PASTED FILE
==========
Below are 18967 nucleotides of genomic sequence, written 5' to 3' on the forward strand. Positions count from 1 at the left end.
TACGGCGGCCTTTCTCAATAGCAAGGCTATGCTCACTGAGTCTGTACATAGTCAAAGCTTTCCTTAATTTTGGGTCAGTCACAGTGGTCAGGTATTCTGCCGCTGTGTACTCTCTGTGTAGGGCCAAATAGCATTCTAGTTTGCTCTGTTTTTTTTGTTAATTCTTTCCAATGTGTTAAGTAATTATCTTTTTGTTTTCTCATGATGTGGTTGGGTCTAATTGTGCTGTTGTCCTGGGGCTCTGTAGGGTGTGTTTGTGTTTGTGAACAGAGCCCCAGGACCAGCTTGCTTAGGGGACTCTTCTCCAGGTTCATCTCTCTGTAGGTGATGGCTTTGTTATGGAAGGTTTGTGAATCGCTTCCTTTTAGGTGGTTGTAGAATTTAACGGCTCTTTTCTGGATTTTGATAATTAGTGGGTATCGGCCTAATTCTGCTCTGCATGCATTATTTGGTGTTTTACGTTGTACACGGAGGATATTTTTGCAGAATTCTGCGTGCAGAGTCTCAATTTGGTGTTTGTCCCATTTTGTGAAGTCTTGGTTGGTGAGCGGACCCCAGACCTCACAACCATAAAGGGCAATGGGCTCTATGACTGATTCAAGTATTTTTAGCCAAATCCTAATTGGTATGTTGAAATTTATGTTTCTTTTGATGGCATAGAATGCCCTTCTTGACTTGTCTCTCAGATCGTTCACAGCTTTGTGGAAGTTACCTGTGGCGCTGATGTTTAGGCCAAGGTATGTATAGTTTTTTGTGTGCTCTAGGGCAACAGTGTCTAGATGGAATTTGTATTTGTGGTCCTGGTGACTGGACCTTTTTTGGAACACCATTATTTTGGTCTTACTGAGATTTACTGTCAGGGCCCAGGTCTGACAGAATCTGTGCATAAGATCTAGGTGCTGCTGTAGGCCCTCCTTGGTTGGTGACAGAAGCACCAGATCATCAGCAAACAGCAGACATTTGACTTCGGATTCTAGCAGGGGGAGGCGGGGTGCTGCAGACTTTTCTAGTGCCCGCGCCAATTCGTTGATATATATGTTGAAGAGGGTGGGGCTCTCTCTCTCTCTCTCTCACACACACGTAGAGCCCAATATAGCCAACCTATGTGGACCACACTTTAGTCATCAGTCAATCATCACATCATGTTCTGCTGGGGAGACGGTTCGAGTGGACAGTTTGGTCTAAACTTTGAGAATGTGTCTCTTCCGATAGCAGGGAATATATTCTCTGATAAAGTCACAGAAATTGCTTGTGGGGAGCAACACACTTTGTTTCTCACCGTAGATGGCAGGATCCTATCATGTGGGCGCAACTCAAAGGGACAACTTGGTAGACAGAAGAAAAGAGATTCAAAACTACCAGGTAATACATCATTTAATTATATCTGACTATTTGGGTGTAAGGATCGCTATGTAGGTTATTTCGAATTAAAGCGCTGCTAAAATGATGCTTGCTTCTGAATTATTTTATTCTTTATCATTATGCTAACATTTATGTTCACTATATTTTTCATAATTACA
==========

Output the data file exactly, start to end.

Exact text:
Below are 18967 nucleotides of genomic sequence, written 5' to 3' on the forward strand. Positions count from 1 at the left end.
TACGGCGGCCTTTCTCAATAGCAAGGCTATGCTCACTGAGTCTGTACATAGTCAAAGCTTTCCTTAATTTTGGGTCAGTCACAGTGGTCAGGTATTCTGCCGCTGTGTACTCTCTGTGTAGGGCCAAATAGCATTCTAGTTTGCTCTGTTTTTTTTGTTAATTCTTTCCAATGTGTTAAGTAATTATCTTTTTGTTTTCTCATGATGTGGTTGGGTCTAATTGTGCTGTTGTCCTGGGGCTCTGTAGGGTGTGTTTGTGTTTGTGAACAGAGCCCCAGGACCAGCTTGCTTAGGGGACTCTTCTCCAGGTTCATCTCTCTGTAGGTGATGGCTTTGTTATGGAAGGTTTGTGAATCGCTTCCTTTTAGGTGGTTGTAGAATTTAACGGCTCTTTTCTGGATTTTGATAATTAGTGGGTATCGGCCTAATTCTGCTCTGCATGCATTATTTGGTGTTTTACGTTGTACACGGAGGATATTTTTGCAGAATTCTGCGTGCAGAGTCTCAATTTGGTGTTTGTCCCATTTTGTGAAGTCTTGGTTGGTGAGCGGACCCCAGACCTCACAACCATAAAGGGCAATGGGCTCTATGACTGATTCAAGTATTTTTAGCCAAATCCTAATTGGTATGTTGAAATTTATGTTTCTTTTGATGGCATAGAATGCCCTTCTTGACTTGTCTCTCAGATCGTTCACAGCTTTGTGGAAGTTACCTGTGGCGCTGATGTTTAGGCCAAGGTATGTATAGTTTTTTGTGTGCTCTAGGGCAACAGTGTCTAGATGGAATTTGTATTTGTGGTCCTGGTGACTGGACCTTTTTTGGAACACCATTATTTTGGTCTTACTGAGATTTACTGTCAGGGCCCAGGTCTGACAGAATCTGTGCATAAGATCTAGGTGCTGCTGTAGGCCCTCCTTGGTTGGTGACAGAAGCACCAGATCATCAGCAAACAGCAGACATTTGACTTCGGATTCTAGCAGGGGGAGGCGGGGTGCTGCAGACTTTTCTAGTGCCCGCGCCAATTCGTTGATATATATGTTGAAGAGGGTGGGGCTCTCTCTCTCTCTCTCTCACACACACGTAGAGCCCAATATAGCCAACCTATGTGGACCACACTTTAGTCATCAGTCAATCATCACATCATGTTCTGCTGGGGAGACGGTTCGAGTGGACAGTTTGGTCTAAACTTTGAGAATGTGTCTCTTCCGATAGCAGGGAATATATTCTCTGATAAAGTCACAGAAATTGCTTGTGGGGAGCAACACACTTTGTTTCTCACCGTAGATGGCAGGATCCTATCATGTGGGCGCAACTCAAAGGGACAACTTGGTAGACAGAAGAAAAGAGATTCAAAACTACCAGGTAATACATCATTTAATTATATCTGACTATTTGGGTGTAAGGATCGCTATGTAGGTTATTTCGAATTAAAGCGCTGCTAAAATGATGCTTGCTTCTGAATTATTTTATTCTTTATCATTATGCTAACATTTATGTTCACTATATTTTTCATAATTACA